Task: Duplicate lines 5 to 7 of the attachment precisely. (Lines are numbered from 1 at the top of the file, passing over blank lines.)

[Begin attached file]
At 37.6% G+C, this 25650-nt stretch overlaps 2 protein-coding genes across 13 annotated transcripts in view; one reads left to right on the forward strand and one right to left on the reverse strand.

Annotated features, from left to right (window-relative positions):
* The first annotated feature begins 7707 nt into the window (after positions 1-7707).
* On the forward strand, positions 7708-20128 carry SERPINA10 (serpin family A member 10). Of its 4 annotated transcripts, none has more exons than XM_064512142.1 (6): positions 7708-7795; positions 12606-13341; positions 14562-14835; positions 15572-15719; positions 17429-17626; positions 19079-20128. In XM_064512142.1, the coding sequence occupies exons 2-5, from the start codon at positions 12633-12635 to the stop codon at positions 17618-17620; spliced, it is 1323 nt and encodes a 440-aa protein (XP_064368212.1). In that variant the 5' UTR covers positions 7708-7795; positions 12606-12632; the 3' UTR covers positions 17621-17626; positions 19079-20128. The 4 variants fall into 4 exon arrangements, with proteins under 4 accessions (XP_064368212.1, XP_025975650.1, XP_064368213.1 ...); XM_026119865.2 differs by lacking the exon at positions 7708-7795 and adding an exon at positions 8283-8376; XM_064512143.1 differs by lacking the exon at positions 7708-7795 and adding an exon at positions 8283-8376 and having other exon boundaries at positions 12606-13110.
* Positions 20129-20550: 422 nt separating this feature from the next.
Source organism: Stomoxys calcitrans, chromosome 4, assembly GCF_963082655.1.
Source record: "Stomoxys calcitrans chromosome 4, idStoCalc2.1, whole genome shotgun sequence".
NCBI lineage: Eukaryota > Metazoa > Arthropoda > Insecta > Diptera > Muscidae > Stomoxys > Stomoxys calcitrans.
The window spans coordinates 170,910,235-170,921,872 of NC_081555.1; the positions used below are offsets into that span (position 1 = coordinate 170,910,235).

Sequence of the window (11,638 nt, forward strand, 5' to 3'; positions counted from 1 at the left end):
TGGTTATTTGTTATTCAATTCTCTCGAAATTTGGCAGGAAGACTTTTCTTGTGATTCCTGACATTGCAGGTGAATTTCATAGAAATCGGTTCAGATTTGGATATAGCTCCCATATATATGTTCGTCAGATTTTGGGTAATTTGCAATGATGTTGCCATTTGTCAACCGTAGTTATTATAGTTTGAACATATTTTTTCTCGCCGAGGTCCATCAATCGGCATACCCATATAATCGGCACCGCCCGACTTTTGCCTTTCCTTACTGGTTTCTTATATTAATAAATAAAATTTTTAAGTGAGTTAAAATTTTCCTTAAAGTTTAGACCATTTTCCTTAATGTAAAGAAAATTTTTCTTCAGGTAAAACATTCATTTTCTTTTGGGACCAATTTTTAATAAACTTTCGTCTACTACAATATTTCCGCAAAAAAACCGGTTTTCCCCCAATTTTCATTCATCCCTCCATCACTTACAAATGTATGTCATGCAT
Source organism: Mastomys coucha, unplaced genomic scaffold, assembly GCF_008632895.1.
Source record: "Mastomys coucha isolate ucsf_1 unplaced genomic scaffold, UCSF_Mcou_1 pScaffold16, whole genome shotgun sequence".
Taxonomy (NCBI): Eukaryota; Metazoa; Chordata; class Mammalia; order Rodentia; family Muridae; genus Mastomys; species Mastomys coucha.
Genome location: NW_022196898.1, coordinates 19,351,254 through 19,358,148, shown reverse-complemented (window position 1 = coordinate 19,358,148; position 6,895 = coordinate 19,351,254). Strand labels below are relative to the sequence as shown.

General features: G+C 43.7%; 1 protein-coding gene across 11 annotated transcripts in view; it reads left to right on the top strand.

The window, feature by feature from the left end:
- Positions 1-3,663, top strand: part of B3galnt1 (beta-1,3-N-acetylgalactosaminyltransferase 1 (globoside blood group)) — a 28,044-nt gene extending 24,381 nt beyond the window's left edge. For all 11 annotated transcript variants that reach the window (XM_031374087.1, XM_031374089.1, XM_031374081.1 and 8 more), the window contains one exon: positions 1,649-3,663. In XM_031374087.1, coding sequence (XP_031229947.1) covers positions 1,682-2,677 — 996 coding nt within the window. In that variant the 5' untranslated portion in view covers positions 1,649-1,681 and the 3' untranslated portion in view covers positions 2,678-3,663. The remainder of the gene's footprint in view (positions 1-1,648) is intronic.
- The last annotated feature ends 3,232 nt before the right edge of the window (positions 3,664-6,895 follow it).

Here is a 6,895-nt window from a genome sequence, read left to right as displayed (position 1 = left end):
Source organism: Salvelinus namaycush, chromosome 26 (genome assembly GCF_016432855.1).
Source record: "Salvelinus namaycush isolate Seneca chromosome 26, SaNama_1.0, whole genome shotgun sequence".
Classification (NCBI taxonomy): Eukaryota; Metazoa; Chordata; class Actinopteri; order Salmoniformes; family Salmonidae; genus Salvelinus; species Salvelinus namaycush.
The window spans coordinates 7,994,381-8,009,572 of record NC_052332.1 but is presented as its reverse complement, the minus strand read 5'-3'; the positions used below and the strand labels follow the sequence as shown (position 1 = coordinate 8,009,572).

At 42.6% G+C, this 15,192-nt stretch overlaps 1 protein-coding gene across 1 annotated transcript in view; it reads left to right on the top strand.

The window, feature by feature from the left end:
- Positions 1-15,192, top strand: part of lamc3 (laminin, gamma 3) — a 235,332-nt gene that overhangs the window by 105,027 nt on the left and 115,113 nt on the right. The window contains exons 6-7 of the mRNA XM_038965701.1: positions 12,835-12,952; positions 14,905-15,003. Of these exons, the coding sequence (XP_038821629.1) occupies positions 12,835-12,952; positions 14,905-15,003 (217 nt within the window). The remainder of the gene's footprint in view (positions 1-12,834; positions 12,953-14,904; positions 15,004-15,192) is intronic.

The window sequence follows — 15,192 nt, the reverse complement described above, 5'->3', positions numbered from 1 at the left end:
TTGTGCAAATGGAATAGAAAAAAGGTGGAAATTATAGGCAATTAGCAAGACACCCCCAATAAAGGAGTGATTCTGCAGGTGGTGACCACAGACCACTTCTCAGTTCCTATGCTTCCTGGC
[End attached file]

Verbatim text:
* Positions 20129-20550: 422 nt separating this feature from the next.
Source organism: Stomoxys calcitrans, chromosome 4, assembly GCF_963082655.1.
Source record: "Stomoxys calcitrans chromosome 4, idStoCalc2.1, whole genome shotgun sequence".